As well as analogue tape, at Great Bear we also migrate digital tape to digital files. Digital media has become synonymous with the everyday consumption of information in the 21st century. Yet it may come as a surprise for people to encounter digital tape when we are so comfortable with the seemingly formless circulation of digital information on computers, at the cinema, on televisions, smartphones, tablets and other forms of mobile media. It is important to remember that digital information has a long history, and it doesn’t need to be binary or electronic – abacuses, Morse code and Braille are all examples of digital systems.
Digital Betacam tapes were launched in 1993 and superseded both Betacam and Betacam SP. Betacam remains the main acquisition and delivery format for broadcasting because there is very little compression on the tape. It is a very reliable format because it has a tried and tested mature transport mechanism.
While Digital Betacam is a current broadcast format, technology will inevitably move on – there is often a 10 year lifespan for broadcast media, as the parent company (SONY in this case) will cease to support the playing machines through selling spare parts.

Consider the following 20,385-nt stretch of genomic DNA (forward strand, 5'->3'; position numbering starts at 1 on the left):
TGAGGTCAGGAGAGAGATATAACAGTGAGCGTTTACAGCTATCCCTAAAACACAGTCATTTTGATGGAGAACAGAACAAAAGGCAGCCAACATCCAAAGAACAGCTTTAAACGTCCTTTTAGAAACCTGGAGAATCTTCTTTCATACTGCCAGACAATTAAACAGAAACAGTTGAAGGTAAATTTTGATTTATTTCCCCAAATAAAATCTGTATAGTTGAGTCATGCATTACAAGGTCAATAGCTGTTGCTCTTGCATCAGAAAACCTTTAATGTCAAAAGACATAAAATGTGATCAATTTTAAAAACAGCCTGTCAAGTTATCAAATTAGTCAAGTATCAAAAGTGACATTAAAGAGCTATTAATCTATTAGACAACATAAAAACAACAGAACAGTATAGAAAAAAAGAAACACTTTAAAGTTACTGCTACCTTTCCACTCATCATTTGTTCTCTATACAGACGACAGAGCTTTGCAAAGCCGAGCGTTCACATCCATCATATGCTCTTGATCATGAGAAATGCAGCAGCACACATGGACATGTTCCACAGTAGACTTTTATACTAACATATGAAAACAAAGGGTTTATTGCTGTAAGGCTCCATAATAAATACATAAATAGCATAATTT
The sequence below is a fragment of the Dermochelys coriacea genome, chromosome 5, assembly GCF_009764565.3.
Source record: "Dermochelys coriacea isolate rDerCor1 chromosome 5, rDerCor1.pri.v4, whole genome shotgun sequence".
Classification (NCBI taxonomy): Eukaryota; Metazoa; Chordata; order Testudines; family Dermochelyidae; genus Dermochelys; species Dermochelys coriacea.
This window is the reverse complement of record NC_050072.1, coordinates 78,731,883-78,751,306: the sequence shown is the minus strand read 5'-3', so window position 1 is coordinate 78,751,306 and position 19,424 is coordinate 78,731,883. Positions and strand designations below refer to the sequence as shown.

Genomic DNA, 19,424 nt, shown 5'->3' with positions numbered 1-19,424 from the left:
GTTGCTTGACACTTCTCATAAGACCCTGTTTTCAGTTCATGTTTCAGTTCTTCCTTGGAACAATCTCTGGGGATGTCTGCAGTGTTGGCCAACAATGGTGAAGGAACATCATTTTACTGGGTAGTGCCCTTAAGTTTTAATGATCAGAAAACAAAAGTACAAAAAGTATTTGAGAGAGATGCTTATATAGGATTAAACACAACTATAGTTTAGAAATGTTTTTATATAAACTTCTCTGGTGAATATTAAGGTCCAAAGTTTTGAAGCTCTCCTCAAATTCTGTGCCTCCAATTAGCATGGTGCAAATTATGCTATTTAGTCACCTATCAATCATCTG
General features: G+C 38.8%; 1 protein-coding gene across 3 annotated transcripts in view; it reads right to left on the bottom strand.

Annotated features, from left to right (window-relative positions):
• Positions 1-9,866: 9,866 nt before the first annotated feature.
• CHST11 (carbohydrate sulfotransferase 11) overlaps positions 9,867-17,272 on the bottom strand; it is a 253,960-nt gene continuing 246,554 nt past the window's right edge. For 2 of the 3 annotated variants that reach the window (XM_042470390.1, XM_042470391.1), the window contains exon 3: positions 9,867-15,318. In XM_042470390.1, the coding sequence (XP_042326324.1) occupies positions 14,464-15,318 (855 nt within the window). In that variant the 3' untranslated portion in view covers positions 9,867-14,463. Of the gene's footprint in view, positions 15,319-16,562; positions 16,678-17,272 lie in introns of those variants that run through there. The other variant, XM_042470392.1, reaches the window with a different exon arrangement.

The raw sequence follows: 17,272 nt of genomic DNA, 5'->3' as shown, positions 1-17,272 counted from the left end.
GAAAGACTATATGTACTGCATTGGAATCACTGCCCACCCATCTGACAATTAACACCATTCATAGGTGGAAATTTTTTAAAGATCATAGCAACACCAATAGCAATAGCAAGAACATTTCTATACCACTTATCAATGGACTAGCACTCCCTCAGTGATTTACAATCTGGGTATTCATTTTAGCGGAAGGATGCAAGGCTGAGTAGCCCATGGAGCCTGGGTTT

We were sent some Digital Betacam tapes by Uli Meyer Animation Studios who are based in London. Uli Meyer make 3 and 2 D commercials, long and short films and TV commercials. 5-10 years ago the company would have had Digital Betacam machines, but as technology develops it becomes harder to justify keeping machines that can take up a lot of physical space.
Workflow in broadcasting is also becoming increasingly ‘tape less’, making digital tape formats surplus to requirements. Another issue facing the Digital Betacam is that it records information in Standard Definition format. With broadcasters using High Definition only, the need to transfer digital information in line with contemporary technological requirements is imperative for large parts of industry.